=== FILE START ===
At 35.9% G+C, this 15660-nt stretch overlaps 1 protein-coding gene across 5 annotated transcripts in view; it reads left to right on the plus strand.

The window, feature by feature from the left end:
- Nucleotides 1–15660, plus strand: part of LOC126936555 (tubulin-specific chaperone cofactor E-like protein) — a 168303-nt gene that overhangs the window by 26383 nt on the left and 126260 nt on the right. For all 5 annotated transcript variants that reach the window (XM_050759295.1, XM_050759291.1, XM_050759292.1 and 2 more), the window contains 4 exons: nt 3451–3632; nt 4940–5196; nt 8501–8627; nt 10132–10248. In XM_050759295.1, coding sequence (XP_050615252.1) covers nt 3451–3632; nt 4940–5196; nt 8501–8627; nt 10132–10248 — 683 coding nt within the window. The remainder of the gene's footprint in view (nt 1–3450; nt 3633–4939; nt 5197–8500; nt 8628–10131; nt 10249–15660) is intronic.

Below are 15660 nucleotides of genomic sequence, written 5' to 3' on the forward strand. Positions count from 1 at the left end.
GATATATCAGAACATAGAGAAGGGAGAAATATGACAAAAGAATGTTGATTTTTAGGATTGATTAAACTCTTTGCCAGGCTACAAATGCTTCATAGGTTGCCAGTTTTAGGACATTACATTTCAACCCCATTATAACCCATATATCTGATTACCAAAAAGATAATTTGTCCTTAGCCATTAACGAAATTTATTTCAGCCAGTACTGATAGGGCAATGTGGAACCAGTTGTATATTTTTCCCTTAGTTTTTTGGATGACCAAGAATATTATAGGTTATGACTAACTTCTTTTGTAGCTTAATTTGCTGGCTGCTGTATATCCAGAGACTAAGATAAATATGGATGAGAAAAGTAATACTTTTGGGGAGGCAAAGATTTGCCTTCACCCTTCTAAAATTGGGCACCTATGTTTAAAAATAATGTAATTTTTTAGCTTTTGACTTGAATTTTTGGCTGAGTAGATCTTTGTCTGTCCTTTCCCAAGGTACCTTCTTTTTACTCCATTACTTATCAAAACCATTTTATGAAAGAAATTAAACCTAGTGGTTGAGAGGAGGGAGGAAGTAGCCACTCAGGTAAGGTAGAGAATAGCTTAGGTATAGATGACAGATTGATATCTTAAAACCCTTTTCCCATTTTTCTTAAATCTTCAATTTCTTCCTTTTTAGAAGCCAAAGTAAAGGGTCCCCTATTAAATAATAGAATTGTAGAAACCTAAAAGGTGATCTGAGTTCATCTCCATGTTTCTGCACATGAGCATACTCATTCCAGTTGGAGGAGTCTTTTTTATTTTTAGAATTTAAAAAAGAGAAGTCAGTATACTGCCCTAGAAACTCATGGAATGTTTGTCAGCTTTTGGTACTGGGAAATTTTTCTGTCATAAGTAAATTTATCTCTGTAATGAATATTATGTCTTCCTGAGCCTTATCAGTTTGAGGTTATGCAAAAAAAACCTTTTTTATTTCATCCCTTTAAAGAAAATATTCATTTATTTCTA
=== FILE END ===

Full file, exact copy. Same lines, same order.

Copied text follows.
At 35.9% G+C, this 15660-nt stretch overlaps 1 protein-coding gene across 5 annotated transcripts in view; it reads left to right on the plus strand.

The window, feature by feature from the left end:
- Nucleotides 1–15660, plus strand: part of LOC126936555 (tubulin-specific chaperone cofactor E-like protein) — a 168303-nt gene that overhangs the window by 26383 nt on the left and 126260 nt on the right. For all 5 annotated transcript variants that reach the window (XM_050759295.1, XM_050759291.1, XM_050759292.1 and 2 more), the window contains 4 exons: nt 3451–3632; nt 4940–5196; nt 8501–8627; nt 10132–10248. In XM_050759295.1, coding sequence (XP_050615252.1) covers nt 3451–3632; nt 4940–5196; nt 8501–8627; nt 10132–10248 — 683 coding nt within the window. The remainder of the gene's footprint in view (nt 1–3450; nt 3633–4939; nt 5197–8500; nt 8628–10131; nt 10249–15660) is intronic.

Below are 15660 nucleotides of genomic sequence, written 5' to 3' on the forward strand. Positions count from 1 at the left end.
GATATATCAGAACATAGAGAAGGGAGAAATATGACAAAAGAATGTTGATTTTTAGGATTGATTAAACTCTTTGCCAGGCTACAAATGCTTCATAGGTTGCCAGTTTTAGGACATTACATTTCAACCCCATTATAACCCATATATCTGATTACCAAAAAGATAATTTGTCCTTAGCCATTAACGAAATTTATTTCAGCCAGTACTGATAGGGCAATGTGGAACCAGTTGTATATTTTTCCCTTAGTTTTTTGGATGACCAAGAATATTATAGGTTATGACTAACTTCTTTTGTAGCTTAATTTGCTGGCTGCTGTATATCCAGAGACTAAGATAAATATGGATGAGAAAAGTAATACTTTTGGGGAGGCAAAGATTTGCCTTCACCCTTCTAAAATTGGGCACCTATGTTTAAAAATAATGTAATTTTTTAGCTTTTGACTTGAATTTTTGGCTGAGTAGATCTTTGTCTGTCCTTTCCCAAGGTACCTTCTTTTTACTCCATTACTTATCAAAACCATTTTATGAAAGAAATTAAACCTAGTGGTTGAGAGGAGGGAGGAAGTAGCCACTCAGGTAAGGTAGAGAATAGCTTAGGTATAGATGACAGATTGATATCTTAAAACCCTTTTCCCATTTTTCTTAAATCTTCAATTTCTTCCTTTTTAGAAGCCAAAGTAAAGGGTCCCCTATTAAATAATAGAATTGTAGAAACCTAAAAGGTGATCTGAGTTCATCTCCATGTTTCTGCACATGAGCATACTCATTCCAGTTGGAGGAGTCTTTTTTATTTTTAGAATTTAAAAAAGAGAAGTCAGTATACTGCCCTAGAAACTCATGGAATGTTTGTCAGCTTTTGGTACTGGGAAATTTTTCTGTCATAAGTAAATTTATCTCTGTAATGAATATTATGTCTTCCTGAGCCTTATCAGTTTGAGGTTATGCAAAAAAAACCTTTTTTATTTCATCCCTTTAAAGAAAATATTCATTTATTTCTA